And historically, no one has fought so long and so hard to keep the Bible out of the hands of the common man than the Church of Rome.  As Luther noted, the reason for that is simple: the Bible is not on their side theologically.


Roman has taken the Biblical doctrine of the Trinity and corrupted it by first, practicing the most blatant idolatry--anyone who excuses the statues of Mary, apostles, “saints” and such, as merely aids to devotion, is engaging in abject denial.  Such idols are worshipped by the “faithful” in most societies where Rome dominates the religious climate.


Second, the doctrine of the Trinity is corrupted by the virtual deification of Mary--she is called by Rome ”the queen of heaven” (an old pagan term for the goddess Ishtar, co-opted by Rome), and “mother of God” (and dozens of other terms, many suitable only for addressing Deity) and deemed a necessary intercessor between God and man (contrast I Timothy 2:5).  It is no wonder that Moslems, exposed to Catholicism, think the Christian Trinity is the Father, the Son, and Mary!


Rome has taken the Biblical doctrine of blood atonement and perverted it by declaring that Jesus’ one historical sacrifice of Himself on the cross is NOT a sufficient sacrifice for sin, but must be repeated again and again, multiplied thousands of times each day in the performance of the Mass (which in reality is a “magic show” as the priest, repeating the “magic words”--“Hoc est corpus meum” which became transmongrified into “hocus pocus”--transforms mere bread and wine into the literal body and blood of Jesus).  Rome’s pretended sacrifices which must be repeatedly offered, can never take away sin or make the offerer perfect (Hebrews 10:1-3).  But Jesus’ “one sacrifice for sin forever” can and does (Hebrews 10:12-14).  To Jesus’ triumphal cry as His sacrifice was completed, “It is finished!” (John 19:30)--“Done!”--Rome replies, “Not so fast!”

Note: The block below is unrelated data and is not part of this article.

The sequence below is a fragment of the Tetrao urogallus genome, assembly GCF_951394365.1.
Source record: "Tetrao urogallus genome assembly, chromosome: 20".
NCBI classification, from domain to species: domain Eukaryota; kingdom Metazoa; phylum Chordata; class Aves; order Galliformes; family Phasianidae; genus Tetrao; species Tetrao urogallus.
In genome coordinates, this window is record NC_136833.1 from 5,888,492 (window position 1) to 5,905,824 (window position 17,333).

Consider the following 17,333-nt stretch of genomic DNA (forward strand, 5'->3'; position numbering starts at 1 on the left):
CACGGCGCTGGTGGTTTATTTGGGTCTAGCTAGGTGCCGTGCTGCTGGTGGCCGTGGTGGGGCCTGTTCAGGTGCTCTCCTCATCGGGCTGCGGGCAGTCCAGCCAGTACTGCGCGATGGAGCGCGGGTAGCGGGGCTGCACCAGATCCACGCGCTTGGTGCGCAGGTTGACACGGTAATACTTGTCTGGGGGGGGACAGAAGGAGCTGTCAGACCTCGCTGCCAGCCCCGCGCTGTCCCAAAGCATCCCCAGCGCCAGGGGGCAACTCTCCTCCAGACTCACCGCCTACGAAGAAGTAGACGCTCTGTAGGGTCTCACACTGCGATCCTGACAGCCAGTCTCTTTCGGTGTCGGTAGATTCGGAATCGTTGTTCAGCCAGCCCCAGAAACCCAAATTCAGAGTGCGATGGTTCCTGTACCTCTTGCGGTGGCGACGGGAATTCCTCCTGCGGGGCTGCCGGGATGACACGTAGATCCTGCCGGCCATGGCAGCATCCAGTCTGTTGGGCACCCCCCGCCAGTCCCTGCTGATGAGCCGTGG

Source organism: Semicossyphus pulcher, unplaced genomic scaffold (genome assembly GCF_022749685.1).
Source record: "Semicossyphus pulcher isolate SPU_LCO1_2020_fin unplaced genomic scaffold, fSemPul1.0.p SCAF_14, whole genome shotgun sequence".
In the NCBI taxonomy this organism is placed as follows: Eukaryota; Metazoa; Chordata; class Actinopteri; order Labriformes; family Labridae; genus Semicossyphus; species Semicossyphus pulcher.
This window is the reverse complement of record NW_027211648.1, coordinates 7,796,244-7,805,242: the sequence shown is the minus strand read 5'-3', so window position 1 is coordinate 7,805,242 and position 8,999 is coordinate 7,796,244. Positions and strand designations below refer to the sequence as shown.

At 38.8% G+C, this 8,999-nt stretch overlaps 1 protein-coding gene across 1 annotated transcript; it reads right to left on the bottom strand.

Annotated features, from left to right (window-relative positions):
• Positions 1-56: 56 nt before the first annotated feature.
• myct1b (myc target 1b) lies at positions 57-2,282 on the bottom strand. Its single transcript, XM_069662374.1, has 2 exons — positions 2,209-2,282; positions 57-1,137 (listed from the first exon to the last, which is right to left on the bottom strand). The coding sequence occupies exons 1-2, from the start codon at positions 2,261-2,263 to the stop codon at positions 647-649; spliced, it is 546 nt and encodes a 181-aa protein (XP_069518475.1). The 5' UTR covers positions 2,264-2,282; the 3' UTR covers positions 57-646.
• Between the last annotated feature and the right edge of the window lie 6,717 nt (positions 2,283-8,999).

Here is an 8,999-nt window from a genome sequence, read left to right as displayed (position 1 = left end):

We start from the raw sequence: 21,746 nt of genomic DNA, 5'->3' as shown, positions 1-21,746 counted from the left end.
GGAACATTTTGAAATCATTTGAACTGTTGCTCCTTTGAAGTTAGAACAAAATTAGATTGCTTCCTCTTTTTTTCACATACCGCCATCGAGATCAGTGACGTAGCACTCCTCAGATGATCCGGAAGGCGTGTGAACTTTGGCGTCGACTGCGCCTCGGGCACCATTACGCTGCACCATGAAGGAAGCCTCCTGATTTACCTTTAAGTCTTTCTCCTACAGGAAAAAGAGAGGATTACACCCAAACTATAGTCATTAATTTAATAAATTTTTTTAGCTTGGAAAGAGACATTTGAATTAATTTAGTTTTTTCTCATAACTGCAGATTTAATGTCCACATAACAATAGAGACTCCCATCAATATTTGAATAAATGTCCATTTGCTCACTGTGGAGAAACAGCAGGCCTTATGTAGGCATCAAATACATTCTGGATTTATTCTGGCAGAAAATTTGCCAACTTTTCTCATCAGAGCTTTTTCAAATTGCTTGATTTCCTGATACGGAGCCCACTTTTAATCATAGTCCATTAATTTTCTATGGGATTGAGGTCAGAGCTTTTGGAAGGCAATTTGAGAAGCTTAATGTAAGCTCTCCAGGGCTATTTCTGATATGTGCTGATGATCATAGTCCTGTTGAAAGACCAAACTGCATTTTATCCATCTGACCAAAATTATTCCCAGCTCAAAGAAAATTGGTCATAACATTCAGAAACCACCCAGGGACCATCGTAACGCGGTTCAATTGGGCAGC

The doctrine of the church as God’s instrument on earth to propagate the Gospel message has been corrupted into a church which is not merely the distributor of the Good News, but actually the arbiter of grace--Rome determines who will and who will not be saved.  It has its seven sacraments (remarkably absent from Scripture) which the seeker must fulfill or the Church withholds forgiveness.  Being in the good graces of the Church in essence is more important than being right with God, or rather, the latter is deemed identical to the former.


And of course, salvation solely by the grace of God (Ephesians 2:8,9) is replaced with a mongrel combination of grace and works.


The terrors of hell and the urgency of repentance in this life are lessened by the false hope of a temporary “purgatory” in which a person in essence gets a second chance, so a little--or a lot of--wickedness in this life is not a bar to a blissful eternity, and dying in sin can be “fixed,” for a price, after death.


In short, Roman Catholicism is not Biblical Christianity.  It is at best a gross caricature, a hideous and grotesque perversion of the Jesus and Christianity of the Bible.  It has long masqueraded as though it were actually Christianity, and has horribly distorted the nature of true Christianity in the eyes of the watching world.